Lesson 39: Which fish, what kind of fish, you and who else?

            There are even more ways to make questions in Marshallese. – To say ‘which ___’ or ‘what kind of ____’, use the following words after the noun: ta which? rot or rōt or tor what kind of? For example: Āne ta?   = island/which = Which island? Ek rōt?    = fish/what kind = What kind […]

Lesson 36: Comparatives in Marshallese

            In the last lesson you learned how to make sentences like ‘I fish often’ by saying ‘it is often my fish.’  You can also do the same sort of thing with adjectives, to say things like ‘It is very good,’ ‘it is pretty good,’ etc.  Here are some words you can use this way: […]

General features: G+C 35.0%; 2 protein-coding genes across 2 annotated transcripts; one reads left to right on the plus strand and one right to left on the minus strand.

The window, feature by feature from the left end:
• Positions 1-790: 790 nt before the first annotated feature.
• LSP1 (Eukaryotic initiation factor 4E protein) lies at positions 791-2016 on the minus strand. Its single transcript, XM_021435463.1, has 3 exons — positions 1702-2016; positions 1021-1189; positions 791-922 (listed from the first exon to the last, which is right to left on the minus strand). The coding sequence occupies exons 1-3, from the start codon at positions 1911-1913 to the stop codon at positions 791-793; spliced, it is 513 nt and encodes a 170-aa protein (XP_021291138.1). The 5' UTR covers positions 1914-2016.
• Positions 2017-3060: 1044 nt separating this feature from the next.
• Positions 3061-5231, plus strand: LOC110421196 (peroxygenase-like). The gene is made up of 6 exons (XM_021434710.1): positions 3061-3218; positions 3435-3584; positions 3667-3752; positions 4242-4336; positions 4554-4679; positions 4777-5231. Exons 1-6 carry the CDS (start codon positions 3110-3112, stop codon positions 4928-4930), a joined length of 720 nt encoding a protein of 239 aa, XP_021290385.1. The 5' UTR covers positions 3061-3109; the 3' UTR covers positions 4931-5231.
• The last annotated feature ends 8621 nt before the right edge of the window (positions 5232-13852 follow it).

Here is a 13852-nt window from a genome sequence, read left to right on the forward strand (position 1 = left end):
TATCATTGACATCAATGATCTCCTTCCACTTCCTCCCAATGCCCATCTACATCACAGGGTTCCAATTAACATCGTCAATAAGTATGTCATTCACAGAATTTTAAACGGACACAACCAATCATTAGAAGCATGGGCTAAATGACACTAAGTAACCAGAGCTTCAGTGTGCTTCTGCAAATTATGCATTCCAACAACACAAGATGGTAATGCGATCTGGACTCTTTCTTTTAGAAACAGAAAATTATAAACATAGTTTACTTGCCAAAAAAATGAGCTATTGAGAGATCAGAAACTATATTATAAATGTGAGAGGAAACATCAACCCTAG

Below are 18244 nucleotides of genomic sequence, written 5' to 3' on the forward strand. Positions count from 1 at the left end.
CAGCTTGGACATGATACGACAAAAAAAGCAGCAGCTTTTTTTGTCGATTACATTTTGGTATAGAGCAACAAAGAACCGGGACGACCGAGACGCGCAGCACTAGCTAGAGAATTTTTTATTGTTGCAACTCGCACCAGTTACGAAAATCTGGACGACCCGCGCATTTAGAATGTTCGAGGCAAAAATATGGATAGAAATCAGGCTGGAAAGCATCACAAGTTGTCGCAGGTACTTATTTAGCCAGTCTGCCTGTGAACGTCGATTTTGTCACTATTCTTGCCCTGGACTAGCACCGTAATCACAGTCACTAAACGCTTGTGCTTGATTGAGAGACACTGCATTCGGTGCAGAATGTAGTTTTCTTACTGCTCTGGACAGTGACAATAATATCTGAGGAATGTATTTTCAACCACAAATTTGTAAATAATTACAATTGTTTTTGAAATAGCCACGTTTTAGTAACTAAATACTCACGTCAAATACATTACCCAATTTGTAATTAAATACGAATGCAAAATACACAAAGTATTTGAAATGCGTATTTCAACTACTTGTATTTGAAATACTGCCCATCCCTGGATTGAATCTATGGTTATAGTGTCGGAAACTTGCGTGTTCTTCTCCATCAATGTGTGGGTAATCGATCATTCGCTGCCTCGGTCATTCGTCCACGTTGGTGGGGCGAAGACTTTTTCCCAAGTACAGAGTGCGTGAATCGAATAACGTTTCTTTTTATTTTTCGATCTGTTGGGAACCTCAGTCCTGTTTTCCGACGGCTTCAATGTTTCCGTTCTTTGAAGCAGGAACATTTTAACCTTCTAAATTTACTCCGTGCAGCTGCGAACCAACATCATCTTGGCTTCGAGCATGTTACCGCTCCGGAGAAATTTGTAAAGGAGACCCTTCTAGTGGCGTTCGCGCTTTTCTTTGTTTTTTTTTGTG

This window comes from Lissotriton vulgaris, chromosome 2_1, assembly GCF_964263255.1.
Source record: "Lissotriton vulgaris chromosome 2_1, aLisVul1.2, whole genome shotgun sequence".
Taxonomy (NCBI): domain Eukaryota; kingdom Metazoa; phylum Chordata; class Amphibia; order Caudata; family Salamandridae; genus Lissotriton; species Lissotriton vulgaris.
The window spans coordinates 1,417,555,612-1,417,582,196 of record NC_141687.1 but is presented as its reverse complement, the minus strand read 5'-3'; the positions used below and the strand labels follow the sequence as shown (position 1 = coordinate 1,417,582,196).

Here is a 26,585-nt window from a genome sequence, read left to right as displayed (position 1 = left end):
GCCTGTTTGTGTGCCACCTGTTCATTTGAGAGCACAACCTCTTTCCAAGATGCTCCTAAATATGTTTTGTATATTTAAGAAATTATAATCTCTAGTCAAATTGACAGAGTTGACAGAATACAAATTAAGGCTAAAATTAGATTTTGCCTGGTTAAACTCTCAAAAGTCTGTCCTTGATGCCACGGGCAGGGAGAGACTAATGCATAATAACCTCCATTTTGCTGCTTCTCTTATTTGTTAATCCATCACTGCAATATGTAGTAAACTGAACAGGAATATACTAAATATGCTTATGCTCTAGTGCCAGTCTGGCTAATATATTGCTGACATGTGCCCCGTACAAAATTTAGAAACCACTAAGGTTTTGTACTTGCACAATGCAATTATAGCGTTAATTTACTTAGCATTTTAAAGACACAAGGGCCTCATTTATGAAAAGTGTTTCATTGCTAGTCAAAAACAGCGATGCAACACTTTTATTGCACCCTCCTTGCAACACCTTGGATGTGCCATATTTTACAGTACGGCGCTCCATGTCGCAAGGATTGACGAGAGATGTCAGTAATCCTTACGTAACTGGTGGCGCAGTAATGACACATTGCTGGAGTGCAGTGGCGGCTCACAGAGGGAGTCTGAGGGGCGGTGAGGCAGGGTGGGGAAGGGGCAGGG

Lesson 28: I have a pencil with me

In the last lesson you learned how to say ‘I have,’ ‘you have’ etc. There is another way to say these kinds of sentences. If you mean ‘I have a ___ with me’ or ‘I am carrying a ____’ (as opposed to ‘I own a ___’ or ‘There is a ___ that belongs to me’), then you use the word for ‘with me,’ ‘with you,’ etc. instead of the word for ‘my,’ ‘your,’ etc. Instead of saying ‘there is my pencil’ you would say ‘there is pencil with me’.

Lesson 27: I have, you have, I don’t have, you don’t have

The way to say ‘I have,’ ‘you have,’ etc. in Marshallese is very different from English. There is no word for ‘have.’ Instead of saying ‘I have a pencil,’ you say ‘there is my pencil.’ Instead of saying ‘I don’t have a pencil’ you say ‘there is no my pencil.’